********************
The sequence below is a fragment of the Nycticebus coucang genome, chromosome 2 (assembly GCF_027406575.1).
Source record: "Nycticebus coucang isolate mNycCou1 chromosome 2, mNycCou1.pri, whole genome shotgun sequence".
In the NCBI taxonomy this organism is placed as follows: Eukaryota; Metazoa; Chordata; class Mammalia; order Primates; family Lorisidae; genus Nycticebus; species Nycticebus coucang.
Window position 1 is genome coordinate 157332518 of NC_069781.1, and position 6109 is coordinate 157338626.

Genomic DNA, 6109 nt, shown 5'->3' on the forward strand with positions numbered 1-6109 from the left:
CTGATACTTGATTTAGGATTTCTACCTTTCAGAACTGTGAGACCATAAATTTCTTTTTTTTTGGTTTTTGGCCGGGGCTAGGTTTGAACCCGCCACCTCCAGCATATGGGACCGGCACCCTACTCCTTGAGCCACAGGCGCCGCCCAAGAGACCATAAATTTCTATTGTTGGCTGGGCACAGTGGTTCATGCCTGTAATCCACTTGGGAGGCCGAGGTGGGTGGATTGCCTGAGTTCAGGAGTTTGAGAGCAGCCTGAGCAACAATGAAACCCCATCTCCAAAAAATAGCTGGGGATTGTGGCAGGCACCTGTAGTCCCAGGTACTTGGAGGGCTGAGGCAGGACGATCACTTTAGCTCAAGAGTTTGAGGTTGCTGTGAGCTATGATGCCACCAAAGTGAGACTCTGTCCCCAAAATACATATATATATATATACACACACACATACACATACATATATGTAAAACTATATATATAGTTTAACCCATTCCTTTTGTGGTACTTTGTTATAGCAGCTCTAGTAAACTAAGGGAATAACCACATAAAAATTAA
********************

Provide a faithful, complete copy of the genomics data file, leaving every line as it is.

The sequence below is a fragment of the Nycticebus coucang genome, chromosome 2 (assembly GCF_027406575.1).
Source record: "Nycticebus coucang isolate mNycCou1 chromosome 2, mNycCou1.pri, whole genome shotgun sequence".
In the NCBI taxonomy this organism is placed as follows: Eukaryota; Metazoa; Chordata; class Mammalia; order Primates; family Lorisidae; genus Nycticebus; species Nycticebus coucang.
Window position 1 is genome coordinate 157332518 of NC_069781.1, and position 6109 is coordinate 157338626.

Genomic DNA, 6109 nt, shown 5'->3' on the forward strand with positions numbered 1-6109 from the left:
CTGATACTTGATTTAGGATTTCTACCTTTCAGAACTGTGAGACCATAAATTTCTTTTTTTTTGGTTTTTGGCCGGGGCTAGGTTTGAACCCGCCACCTCCAGCATATGGGACCGGCACCCTACTCCTTGAGCCACAGGCGCCGCCCAAGAGACCATAAATTTCTATTGTTGGCTGGGCACAGTGGTTCATGCCTGTAATCCACTTGGGAGGCCGAGGTGGGTGGATTGCCTGAGTTCAGGAGTTTGAGAGCAGCCTGAGCAACAATGAAACCCCATCTCCAAAAAATAGCTGGGGATTGTGGCAGGCACCTGTAGTCCCAGGTACTTGGAGGGCTGAGGCAGGACGATCACTTTAGCTCAAGAGTTTGAGGTTGCTGTGAGCTATGATGCCACCAAAGTGAGACTCTGTCCCCAAAATACATATATATATATATACACACACACATACACATACATATATGTAAAACTATATATATAGTTTAACCCATTCCTTTTGTGGTACTTTGTTATAGCAGCTCTAGTAAACTAAGGGAATAACCACATAAAAATTAA